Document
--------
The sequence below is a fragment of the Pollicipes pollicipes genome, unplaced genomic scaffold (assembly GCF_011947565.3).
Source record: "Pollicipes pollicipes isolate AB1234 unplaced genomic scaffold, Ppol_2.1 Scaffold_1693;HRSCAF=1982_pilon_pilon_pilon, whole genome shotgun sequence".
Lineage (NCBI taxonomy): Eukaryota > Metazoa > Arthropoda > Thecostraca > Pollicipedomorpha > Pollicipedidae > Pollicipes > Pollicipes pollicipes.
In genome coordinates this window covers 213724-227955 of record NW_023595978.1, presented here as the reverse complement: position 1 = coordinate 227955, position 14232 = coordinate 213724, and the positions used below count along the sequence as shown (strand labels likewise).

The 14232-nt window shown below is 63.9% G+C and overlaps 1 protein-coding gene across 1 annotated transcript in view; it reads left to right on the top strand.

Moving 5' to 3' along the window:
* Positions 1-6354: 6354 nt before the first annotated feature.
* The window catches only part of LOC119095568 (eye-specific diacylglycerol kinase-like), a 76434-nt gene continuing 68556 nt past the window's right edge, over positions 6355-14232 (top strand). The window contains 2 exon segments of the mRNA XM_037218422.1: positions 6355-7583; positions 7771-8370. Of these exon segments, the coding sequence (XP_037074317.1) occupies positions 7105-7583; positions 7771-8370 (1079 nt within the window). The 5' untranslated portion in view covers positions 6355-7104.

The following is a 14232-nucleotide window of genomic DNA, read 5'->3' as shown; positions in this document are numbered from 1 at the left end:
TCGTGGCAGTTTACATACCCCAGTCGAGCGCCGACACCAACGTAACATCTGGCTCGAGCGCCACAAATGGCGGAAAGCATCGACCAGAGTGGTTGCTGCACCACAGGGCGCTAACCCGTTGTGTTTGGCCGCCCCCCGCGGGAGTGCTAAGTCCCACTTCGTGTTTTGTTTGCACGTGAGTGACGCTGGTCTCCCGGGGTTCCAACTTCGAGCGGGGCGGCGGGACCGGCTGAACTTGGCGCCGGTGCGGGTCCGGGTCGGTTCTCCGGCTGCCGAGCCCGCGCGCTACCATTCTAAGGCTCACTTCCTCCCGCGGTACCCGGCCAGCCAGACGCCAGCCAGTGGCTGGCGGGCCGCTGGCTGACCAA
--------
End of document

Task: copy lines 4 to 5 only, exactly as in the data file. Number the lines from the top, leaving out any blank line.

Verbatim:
In genome coordinates this window covers 213724-227955 of record NW_023595978.1, presented here as the reverse complement: position 1 = coordinate 227955, position 14232 = coordinate 213724, and the positions used below count along the sequence as shown (strand labels likewise).

The 14232-nt window shown below is 63.9% G+C and overlaps 1 protein-coding gene across 1 annotated transcript in view; it reads left to right on the top strand.